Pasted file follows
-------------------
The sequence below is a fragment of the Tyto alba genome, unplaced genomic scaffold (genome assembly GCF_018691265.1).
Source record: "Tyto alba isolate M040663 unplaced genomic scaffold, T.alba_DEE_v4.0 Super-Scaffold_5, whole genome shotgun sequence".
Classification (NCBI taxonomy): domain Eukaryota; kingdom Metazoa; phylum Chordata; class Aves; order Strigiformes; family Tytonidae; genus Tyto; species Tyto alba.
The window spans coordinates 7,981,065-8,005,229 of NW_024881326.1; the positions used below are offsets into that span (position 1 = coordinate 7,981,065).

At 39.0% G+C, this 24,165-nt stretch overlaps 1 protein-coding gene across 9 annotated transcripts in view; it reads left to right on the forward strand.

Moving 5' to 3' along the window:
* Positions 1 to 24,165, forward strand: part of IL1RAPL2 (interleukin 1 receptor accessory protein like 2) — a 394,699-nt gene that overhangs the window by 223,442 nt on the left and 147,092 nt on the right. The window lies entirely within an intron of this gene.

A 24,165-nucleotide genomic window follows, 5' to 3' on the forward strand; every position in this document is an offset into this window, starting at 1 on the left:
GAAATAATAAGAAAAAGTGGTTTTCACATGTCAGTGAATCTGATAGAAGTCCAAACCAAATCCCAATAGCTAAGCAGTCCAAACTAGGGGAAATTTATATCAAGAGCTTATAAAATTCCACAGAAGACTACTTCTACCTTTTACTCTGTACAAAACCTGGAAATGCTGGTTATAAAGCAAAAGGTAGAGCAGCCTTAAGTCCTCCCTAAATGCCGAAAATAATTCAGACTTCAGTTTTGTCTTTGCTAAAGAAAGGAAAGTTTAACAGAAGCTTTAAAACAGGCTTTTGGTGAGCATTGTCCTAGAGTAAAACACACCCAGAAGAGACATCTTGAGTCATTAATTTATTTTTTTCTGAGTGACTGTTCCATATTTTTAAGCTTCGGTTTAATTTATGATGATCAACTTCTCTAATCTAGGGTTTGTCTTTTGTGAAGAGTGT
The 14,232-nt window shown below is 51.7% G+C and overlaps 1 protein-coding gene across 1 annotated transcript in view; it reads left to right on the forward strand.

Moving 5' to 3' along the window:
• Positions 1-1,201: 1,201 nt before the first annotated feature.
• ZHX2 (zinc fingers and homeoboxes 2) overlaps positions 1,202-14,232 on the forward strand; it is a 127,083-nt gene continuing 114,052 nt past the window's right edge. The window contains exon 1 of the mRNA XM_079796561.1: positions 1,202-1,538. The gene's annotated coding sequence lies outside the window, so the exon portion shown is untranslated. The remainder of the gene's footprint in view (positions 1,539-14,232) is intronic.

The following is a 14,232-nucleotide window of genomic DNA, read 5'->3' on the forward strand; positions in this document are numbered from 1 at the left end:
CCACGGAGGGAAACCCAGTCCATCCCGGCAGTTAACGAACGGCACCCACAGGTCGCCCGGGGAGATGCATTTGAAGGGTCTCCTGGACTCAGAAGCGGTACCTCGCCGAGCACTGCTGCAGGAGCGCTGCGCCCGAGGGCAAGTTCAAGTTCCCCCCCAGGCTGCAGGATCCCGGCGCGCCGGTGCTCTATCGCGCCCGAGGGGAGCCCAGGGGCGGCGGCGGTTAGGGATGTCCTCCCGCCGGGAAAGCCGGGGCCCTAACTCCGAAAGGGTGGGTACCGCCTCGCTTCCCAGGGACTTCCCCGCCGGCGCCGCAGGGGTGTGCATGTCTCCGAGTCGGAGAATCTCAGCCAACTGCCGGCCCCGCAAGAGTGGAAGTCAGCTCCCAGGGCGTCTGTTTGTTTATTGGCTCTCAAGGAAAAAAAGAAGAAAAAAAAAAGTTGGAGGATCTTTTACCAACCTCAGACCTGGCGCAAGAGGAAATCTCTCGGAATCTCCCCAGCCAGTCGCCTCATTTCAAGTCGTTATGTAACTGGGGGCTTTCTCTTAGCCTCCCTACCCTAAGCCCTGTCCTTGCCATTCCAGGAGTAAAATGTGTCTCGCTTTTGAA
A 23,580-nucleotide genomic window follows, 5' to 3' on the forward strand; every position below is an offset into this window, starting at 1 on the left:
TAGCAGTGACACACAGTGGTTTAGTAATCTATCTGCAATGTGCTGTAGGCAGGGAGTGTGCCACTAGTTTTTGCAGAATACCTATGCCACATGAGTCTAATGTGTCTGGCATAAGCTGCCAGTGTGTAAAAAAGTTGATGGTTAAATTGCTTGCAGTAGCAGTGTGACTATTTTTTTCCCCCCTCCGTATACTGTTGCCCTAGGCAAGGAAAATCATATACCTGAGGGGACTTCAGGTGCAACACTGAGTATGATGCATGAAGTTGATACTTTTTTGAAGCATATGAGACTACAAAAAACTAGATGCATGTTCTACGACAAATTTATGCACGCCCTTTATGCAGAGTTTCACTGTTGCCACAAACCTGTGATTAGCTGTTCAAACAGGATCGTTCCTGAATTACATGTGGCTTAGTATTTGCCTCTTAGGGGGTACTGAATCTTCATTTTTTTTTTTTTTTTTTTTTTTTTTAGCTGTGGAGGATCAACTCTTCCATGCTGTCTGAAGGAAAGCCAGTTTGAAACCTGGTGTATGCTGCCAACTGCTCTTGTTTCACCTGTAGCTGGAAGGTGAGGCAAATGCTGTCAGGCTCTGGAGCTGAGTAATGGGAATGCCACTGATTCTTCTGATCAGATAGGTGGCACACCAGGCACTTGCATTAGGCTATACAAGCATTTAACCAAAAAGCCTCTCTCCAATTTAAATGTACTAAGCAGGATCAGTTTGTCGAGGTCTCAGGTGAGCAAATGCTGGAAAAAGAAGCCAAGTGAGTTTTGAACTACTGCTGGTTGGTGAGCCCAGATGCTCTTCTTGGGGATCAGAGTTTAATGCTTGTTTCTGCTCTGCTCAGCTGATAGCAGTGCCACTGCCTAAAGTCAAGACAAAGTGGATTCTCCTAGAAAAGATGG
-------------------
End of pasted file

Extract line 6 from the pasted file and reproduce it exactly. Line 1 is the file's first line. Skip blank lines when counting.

Moving 5' to 3' along the window: